Electronic circuit simulation on Linux -- which way should I go?

I am a complete noob when it comes to electronic circuit simulation, but I want to get into it. I wonder which software package / tools I should go with.

- I am a Linux user, and I am looking for software that runs natively on Linux (no Windows emulators or virtual machines)

- I don't want to start with with a badly limited toy. I prefer to walk the learning curve of a full tool once instead of starting over with new tools many times.

- Some compatibility in terms of netlists, device models, etc. with the mainstream tools would be useful.

- Interfacing with Python or Octave would be cool (for extended data processing or plotting).

- Which other features / aspects should I care about?

So far I have read about ngspice and Gnucap. I am sure there are others.

Any advice on where to go would be great!
 

JoeAlders

Member
2011-02-12 10:20 am
I am running LTspice XVII on my PCLinuxOS computer using WINE. The WINE install is pretty easy, no problems
when install it from the repo. Then on this site:

LTspice | Design Center | Analog Devices

Download the XVII version in a folder and run the .exe file using WINE by right clicking on the exe file and choose:
"Open with Wine Windows Program Loader"
You can get a lot of help here on this great forum when running into problems.
 

bucks bunny

Member
2020-01-19 12:40 pm
Being a long-time linuxuser as well I would go for LTSpice/Wine. With its integrated schematics editor it is very handy. Even after a long pause I quickly draw and simulate basic circuits within a few minutes. I want to play around with the circuit, component values etc. Thus a simulator with netlist entry only is a no-go for me. And btw, it is kind of quasi-standard here.
 
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I'm trying to create a PCB for the first time in many years. I've used Linux for many years (privately and professionally). Now I installed Kicad for the first time and trying to get a grasp of it. It is a complete EDA suite with schematics, simulation and PCB design. You can export netlists to many formats. It feels like very powerful software. The integrated simulator is ngspice. I can't tell if Kicad is better than other software out there, but a good thing is that it is available in the standard repository of the distro I'm using (Fedora).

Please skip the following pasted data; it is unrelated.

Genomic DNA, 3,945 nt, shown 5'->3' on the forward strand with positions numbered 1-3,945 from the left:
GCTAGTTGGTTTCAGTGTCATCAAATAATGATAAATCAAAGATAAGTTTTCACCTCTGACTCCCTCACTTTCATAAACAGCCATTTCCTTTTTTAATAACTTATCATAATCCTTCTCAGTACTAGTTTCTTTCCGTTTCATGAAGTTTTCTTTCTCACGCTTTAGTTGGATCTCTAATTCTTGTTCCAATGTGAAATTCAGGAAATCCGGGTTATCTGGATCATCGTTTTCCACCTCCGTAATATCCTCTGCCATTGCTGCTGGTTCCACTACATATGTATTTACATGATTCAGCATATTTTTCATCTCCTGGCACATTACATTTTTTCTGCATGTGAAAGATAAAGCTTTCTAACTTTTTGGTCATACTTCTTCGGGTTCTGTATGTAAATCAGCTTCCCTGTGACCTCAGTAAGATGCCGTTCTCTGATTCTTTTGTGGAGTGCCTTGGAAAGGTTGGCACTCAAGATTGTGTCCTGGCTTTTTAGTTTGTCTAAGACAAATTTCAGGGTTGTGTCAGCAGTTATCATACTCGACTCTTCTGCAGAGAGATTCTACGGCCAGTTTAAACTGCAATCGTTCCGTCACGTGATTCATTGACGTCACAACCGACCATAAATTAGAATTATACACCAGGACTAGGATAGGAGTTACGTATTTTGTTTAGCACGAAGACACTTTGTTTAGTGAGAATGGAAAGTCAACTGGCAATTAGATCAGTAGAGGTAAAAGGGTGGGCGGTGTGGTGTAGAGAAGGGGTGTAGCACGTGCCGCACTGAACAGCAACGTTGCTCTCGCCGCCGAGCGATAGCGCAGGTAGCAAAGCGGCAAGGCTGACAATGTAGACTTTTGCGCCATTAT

After more than 20yrs using Eagle I moved to KiCAD. It took a steep learning curve in doing so, but meanwhile I do not look back.

Thaẗ́s great to know.

Another aspect on software is the license. It is impressive how free and open source software are being used everywhere. And now I talk about really free software, where the source code is free and being improved upon collectively by many people. Kicad is GPLv3 licensed, which is one of the fundamental licenses when it comes to enabling software being shared and improved upon. People sometimes have the impression that something that is free can't be worth anything, but in this case it is fundamentally wrong. Most of the successful open source software (linux kernel, programming tools, web servers, infrastructure components) are being developed by hundreds of companies pouring money into it and seeing the benefits.
 

prusony

Member
2013-08-31 8:00 pm
Belarus
Several images from spectrum analyzer SpectraLab....

1) motherboard GA-H81-D3 + ALC887:

GA-H81-D3.1582825450.jpg


2) Creative Sound Blaster Z:

SB_Z.1582825541.png


3) motherboard Gigabyte Z390 Aorus Master + Realtek ALC1220-VB:

GigabyteZ390AorusMaster.1582825648.jpg


================================

It seems ----no need to buy expensive sound card, better invest this money in buying a more expensive motherboard.....

(Is my English clear??)
 
On linux, I use ngspice from years. It work very well and can be scripted directly or with external tools. I was able to make video files from a repetitive simulation that took 2 days to complete. It was the fastest way to compare the result of several hundreds simulations. In case of problem, or for any question, its email list is very helpful.

It is a separated package, the spice-audio-tools, if you want to use audio files as input/output of ngspice.

For the schematic, I use lepton, which is a gschem fork. gschem is part of the gEDA suite. It is a very good tool with one minor inconvenient: if you want to make both a pcb and a simulation from the schematic, it is simpler to make 2 different schematics, one for the pcb, the other for the print. I like these software for their simplicity of use, they remind me the last DOS version of Orcad (now Cadence) schematic.
 
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